New challenges create opportunities

Written by  //  November 11, 2011  //  Alumni, Faculty, Staff, Students, Uncategorized  //  No comments

There is a lot of talk these days about the shortage of engineers in this country and the lack of interest in general in the STEM disciplines. The lack of interest in the STEM disciplines is especially acute with women with the notable exception in the field of biology. There are multiple reasons cited for this problem, and the College of Technology is not immune to these challenges.

There was a very interesting article in the New York Times titled: Why Science Majors Change Their Minds (It’s Just So Darn Hard):

The article cites studies showing that 40% of students planning to major in engineering and science end up switching to other subjects or failing to get any degree. Near the end of the article it refers to what engineering programs are beginning to do to encourage students to remain in their programs. Freshman design courses and lab-based projects are beginning to make a difference in the retention rate of students in engineering programs.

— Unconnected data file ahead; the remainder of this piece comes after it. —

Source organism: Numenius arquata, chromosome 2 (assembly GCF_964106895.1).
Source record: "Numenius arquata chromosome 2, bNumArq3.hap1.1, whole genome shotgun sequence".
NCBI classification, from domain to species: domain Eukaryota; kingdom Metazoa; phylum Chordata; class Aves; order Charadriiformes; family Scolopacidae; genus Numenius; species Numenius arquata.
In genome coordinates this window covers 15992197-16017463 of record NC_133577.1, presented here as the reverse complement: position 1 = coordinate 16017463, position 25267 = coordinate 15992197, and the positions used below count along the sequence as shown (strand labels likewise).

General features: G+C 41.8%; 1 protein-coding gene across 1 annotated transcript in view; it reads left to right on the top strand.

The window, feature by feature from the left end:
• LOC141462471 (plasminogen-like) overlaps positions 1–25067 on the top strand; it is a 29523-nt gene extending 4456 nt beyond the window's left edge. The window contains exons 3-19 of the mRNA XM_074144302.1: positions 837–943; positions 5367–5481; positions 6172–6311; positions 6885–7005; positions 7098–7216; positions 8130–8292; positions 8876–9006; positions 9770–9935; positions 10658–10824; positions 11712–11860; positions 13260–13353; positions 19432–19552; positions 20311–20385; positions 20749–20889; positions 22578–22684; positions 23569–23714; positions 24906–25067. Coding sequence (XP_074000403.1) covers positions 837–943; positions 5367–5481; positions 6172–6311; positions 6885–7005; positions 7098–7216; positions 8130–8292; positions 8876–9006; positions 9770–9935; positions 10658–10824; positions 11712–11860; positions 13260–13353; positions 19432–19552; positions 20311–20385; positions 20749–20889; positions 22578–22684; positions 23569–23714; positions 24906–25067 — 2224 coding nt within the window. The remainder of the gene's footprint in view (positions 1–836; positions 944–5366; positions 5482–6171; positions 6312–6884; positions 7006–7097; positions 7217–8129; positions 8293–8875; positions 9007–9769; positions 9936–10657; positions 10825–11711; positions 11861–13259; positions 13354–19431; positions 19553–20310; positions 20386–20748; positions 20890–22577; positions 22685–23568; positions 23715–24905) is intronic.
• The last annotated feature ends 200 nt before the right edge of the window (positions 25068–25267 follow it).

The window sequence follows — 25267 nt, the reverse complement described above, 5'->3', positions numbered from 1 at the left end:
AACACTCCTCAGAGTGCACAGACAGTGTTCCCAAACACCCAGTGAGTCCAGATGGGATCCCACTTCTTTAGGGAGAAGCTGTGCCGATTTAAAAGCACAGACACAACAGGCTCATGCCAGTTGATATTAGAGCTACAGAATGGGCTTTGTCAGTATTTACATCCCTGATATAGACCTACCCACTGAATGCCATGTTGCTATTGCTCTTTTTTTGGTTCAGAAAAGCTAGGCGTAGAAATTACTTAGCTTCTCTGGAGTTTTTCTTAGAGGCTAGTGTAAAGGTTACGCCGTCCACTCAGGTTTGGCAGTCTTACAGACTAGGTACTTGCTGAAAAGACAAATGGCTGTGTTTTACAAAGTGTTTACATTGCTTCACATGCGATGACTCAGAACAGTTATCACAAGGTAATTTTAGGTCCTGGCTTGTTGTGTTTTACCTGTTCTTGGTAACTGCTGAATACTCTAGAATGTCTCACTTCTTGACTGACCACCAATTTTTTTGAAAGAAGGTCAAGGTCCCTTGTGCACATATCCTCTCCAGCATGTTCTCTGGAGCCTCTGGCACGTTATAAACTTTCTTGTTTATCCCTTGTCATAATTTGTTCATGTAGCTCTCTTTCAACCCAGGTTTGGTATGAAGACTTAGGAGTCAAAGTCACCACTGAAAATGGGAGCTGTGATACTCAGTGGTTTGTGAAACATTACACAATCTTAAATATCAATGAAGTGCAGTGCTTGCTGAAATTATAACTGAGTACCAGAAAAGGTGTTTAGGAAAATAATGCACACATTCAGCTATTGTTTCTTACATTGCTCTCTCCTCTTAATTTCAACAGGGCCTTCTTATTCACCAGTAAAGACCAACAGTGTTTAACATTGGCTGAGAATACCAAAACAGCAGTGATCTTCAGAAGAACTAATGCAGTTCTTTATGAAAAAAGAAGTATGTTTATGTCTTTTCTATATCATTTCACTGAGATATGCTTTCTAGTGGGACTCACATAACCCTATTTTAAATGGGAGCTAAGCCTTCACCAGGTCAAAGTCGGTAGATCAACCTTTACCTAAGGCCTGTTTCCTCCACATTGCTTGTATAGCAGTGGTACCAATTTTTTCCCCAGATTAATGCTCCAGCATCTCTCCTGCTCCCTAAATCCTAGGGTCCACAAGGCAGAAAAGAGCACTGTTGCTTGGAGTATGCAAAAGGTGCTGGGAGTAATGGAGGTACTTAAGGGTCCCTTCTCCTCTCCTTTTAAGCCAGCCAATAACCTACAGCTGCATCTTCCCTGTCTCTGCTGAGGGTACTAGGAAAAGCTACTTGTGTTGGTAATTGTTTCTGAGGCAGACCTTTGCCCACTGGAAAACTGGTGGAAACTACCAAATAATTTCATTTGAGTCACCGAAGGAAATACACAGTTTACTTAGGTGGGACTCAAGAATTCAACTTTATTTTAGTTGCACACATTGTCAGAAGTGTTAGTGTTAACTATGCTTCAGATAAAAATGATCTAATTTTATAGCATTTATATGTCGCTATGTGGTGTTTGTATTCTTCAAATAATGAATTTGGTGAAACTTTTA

These are attributes that technology has successfully employed for years. The problem is, if engineering begins to teach their students in a similar fashion to technology then what will differentiate us from engineering and how do we communicate that difference to students, parents, and employers? So as engineering begins to address their retention problem, it has caused a new challenge and opportunities for technology.

We need to emphasize other positive attributes of our technology programs as well as how we differentiate and complement engineering programs. Just as engineering is changing the way they teach, technology must also find ways to improve. I believe that an emphasis on innovation, technology integration, and socially relevant application of technology, computational thinking, and systems thinking are great differentiators. We need to emphasize these topics more in our curricula as we rise to the challenge and prepare more students for careers in the STEM disciplines.

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